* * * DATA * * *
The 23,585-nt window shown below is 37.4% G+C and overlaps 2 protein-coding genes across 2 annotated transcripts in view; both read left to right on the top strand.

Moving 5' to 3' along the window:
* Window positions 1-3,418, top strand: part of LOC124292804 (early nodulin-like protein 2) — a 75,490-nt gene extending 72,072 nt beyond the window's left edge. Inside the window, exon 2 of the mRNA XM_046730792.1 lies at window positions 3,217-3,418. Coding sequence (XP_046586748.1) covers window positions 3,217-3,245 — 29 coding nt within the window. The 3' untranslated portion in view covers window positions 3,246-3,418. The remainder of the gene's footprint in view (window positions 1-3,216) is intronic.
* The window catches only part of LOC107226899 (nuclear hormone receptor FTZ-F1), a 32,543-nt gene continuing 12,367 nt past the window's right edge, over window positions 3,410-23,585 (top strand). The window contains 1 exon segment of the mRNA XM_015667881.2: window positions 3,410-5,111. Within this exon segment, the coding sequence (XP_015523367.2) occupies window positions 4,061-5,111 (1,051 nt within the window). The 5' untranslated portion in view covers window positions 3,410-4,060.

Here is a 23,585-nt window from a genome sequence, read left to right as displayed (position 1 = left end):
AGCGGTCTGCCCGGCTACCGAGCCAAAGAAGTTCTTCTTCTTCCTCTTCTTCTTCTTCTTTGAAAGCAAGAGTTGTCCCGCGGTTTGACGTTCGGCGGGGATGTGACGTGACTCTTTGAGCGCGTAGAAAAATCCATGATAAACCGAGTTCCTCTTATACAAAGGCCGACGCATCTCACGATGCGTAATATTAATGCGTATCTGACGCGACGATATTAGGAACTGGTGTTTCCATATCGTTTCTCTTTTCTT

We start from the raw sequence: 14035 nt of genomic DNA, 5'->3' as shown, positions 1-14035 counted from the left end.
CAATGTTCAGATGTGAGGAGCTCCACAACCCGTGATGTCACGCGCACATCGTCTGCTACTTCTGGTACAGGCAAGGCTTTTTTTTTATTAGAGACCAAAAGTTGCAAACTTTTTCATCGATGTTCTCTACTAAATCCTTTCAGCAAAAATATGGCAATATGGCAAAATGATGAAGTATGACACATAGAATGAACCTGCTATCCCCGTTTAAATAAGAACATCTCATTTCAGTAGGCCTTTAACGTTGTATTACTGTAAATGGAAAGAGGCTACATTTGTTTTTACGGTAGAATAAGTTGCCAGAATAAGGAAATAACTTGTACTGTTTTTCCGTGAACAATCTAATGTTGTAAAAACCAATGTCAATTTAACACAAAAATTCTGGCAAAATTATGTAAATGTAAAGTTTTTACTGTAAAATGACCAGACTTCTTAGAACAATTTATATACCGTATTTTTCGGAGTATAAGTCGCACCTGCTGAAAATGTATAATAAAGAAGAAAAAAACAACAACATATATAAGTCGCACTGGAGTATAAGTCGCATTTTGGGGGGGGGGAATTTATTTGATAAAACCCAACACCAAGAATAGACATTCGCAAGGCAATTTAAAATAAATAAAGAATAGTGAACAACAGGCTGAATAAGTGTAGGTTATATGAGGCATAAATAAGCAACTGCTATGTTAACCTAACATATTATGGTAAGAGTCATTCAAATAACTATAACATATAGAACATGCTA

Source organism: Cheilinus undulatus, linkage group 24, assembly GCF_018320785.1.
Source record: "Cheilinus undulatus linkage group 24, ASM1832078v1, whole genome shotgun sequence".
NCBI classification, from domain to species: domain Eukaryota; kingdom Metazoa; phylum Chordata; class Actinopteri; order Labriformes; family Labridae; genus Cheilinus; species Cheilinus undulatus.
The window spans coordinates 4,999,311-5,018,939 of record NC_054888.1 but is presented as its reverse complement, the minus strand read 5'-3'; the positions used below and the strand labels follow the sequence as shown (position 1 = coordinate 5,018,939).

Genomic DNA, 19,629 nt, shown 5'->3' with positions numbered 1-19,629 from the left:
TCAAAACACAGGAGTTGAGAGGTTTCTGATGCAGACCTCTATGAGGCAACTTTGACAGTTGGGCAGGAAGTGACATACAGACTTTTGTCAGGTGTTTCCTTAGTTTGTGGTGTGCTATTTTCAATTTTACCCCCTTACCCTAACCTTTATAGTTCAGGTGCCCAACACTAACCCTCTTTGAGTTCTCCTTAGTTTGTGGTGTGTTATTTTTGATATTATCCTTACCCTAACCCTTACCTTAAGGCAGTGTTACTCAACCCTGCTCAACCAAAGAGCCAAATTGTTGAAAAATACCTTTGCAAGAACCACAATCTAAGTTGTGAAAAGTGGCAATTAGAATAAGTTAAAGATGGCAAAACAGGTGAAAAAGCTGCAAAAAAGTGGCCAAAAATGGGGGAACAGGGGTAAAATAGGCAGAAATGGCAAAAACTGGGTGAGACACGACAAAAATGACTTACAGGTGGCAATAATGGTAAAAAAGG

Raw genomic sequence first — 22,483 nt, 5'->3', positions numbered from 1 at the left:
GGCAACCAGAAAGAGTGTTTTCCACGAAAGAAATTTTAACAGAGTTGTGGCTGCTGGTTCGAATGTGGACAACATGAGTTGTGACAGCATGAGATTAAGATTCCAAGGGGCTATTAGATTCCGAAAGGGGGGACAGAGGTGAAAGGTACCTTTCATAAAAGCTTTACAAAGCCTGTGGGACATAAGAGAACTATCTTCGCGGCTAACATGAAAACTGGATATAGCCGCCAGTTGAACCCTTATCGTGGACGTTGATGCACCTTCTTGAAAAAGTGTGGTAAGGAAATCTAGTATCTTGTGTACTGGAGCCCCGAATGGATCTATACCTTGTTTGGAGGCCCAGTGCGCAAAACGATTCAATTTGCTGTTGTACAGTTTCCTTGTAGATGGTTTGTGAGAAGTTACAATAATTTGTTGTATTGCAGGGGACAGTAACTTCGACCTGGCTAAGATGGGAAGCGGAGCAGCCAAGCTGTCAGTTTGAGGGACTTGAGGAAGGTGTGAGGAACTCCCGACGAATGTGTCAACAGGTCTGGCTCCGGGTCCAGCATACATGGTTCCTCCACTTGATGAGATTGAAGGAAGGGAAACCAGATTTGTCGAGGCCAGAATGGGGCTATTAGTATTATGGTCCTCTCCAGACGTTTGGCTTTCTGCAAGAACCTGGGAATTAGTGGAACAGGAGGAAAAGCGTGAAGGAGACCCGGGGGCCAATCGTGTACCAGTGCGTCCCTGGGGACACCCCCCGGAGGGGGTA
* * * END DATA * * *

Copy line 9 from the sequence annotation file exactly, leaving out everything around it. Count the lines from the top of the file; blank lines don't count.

Source organism: Cheilinus undulatus, linkage group 24, assembly GCF_018320785.1.